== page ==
The services provided by these types of companies are a growth industry. There have been small-scale operations in the Far East and some companies are now actively seeking to gain military assistance contracts with South American governments. Other companies with similar capabilities have reportedly been formed in Israel, France and Brazil. MPRI, Vinnell and smaller US based companies are also seeking contracts to aid militaries around the world, albeit without the combat capability of these more robust corporate entities.

New Capabilities for "Corporate Mercenaries": During the Cold War, mercenaries operating in Africa, and elsewhere, provided experience, leadership and small arms. Occasionally, a mercenary outfit could acquire a light plane or a few artillery pieces. Today, with the flood of weapons on the world's market a corporation involved in military training can acquire and provide a complete array of conventional and unconventional weapons systems. With the proper corporate financing, the new corporate mercenaries can purchase attack aircraft and helicopters, transport planes, tanks, artillery, night vision devices, secure communications, computer systems and software. Anything that a modern, western army has, they can purchase. This equipment can be of very good quality. Recently, countries such as Russia and France have been offering satellite imagery to individuals or companies able to pay for the service.

Implications for US Army: For the near future, it seems unlikely that the US Army will find itself in conflict with any of these corporations. Yet, with the Army being deployed more frequently to peacekeeping and humanitarian operations in regions where these corporations may be working, the probability of coming in contact with them grows. Just as the military recently had to develop a system for working with Non-Governmental Organizations (NGOs) during humanitarian operations, so it should begin to consider how it will deal with these organizations.

In the case of the US-based corporations, the issue is at present fairly routine. One should not lose sight, however, that these corporations ultimately could have different interests than that of the US military; the corporations are a business. In today's international politics, US interests and the interests of US allies, often are not clearly defined and may differ on specific events. This is particularly true when dealing with complicated peacekeeping or humanitarian situations. What happens when a corporation is hired by a foreign government whose objectives differ from the United States but whose overall intent is not against US policy? What happens if the US must deploy to that region? How will the international political aspects play out if a key US ally supports the use of these corporations?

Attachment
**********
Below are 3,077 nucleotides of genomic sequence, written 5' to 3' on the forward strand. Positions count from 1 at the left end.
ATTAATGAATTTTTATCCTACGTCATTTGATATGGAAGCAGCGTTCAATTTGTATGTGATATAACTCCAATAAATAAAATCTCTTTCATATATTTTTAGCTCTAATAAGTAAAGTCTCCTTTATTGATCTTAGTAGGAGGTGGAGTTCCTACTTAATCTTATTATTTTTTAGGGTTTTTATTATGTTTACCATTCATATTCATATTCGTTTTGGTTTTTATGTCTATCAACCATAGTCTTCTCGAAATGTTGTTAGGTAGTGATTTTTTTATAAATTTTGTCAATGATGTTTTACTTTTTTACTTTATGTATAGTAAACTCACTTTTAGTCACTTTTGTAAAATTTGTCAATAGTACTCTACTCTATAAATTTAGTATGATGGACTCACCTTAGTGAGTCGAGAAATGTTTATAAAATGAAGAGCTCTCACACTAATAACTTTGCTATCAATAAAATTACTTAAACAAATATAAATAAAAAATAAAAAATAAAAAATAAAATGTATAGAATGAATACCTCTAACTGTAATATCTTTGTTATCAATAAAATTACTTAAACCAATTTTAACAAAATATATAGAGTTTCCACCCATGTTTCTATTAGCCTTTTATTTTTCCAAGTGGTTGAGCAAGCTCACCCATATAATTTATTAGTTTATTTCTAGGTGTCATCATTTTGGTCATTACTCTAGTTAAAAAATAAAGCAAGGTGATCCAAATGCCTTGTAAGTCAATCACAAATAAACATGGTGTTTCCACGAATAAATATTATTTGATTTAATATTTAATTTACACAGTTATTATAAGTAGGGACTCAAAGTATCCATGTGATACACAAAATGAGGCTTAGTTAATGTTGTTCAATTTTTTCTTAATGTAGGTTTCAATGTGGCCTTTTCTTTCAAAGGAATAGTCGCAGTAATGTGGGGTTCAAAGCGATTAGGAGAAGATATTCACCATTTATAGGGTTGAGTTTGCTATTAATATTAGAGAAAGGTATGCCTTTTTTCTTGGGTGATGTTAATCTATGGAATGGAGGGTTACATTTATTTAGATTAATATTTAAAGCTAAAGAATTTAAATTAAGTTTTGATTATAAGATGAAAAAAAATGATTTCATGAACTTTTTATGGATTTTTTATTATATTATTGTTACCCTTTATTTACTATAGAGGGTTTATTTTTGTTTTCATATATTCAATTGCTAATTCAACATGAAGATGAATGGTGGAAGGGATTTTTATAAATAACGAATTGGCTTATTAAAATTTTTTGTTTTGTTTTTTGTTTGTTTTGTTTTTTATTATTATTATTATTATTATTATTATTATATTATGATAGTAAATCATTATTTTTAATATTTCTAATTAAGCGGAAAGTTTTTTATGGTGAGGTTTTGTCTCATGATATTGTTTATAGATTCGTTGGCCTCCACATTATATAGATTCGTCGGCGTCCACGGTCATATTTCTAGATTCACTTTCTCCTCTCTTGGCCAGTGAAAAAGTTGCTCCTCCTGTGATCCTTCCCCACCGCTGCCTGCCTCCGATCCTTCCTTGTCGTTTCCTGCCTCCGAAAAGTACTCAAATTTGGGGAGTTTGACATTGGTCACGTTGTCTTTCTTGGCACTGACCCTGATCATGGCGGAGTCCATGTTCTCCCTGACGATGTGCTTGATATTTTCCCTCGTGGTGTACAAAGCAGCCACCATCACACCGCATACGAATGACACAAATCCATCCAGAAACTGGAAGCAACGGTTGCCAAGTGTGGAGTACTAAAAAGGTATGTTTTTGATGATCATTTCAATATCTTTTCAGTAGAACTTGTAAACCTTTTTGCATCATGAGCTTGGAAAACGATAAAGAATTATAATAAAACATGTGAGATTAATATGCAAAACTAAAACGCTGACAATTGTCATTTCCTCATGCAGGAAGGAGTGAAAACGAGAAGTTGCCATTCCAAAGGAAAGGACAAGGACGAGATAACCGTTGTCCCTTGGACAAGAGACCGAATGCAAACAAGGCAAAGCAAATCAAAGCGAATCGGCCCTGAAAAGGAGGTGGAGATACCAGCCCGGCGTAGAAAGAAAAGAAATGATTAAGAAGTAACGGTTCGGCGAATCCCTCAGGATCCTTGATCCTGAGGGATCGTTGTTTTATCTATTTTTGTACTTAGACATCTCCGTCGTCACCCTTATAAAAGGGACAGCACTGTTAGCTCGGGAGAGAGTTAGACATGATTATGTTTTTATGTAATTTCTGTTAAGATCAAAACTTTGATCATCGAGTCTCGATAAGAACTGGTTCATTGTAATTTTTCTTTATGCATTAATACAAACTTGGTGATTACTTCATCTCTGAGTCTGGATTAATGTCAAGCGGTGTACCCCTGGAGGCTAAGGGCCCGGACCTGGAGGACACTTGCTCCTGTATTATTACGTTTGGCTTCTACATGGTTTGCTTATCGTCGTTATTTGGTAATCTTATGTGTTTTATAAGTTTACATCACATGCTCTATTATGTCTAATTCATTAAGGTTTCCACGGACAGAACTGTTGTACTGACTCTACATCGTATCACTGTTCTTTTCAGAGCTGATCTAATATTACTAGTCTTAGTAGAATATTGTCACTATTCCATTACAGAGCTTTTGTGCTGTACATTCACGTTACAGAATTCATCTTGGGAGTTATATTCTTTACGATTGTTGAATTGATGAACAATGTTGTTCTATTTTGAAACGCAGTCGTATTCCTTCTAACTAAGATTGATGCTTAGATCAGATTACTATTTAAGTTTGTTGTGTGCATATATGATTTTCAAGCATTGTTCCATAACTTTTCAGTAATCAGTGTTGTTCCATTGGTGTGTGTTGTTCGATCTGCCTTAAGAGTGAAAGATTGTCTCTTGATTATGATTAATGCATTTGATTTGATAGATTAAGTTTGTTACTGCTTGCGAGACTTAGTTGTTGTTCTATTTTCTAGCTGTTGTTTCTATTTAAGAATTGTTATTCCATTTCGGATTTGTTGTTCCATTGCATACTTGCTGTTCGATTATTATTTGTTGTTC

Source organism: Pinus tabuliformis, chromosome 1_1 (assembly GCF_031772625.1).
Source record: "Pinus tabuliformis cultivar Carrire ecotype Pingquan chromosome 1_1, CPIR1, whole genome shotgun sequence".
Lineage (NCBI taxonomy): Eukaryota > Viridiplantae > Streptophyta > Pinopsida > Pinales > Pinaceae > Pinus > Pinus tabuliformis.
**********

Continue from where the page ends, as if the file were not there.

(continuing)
The lucrative future for these corporations appears to be in areas of the world where a government is having difficulty with rebel movements or organized crime: Angola, Bosnia, Congo, Sierra Leone, Columbia, etc. These are also the regions where the US will most likely find itself deployed in Military Operations Other Than War. If used, these corporate armies may often be the preeminent army in a region. If the US deploys its military into a region where one of these corporate armies is maintaining the stability, what happens if a contract dispute causes the corporation to withdraw its forces? How will the US military coordinate with these corporations -- through the government represented or directly with the corporate representatives? What are the legal ramifications with dealing with these corporations? What happens when there is a conflict of interest between the corporate army and the US objectives?
Most of these questions will find their own answers as operations dictate. For now, though, it is time to realize that there are new players in the field and think about the changing operational conditions.

1997, Foreign Area Officer Association
Springfield, Virginia

Join our Daily News Headlines Email Digest

Fill out your emailaddress
to receive our newsletter!
Powered by

Information Clearing House

Daily News Headlines Digest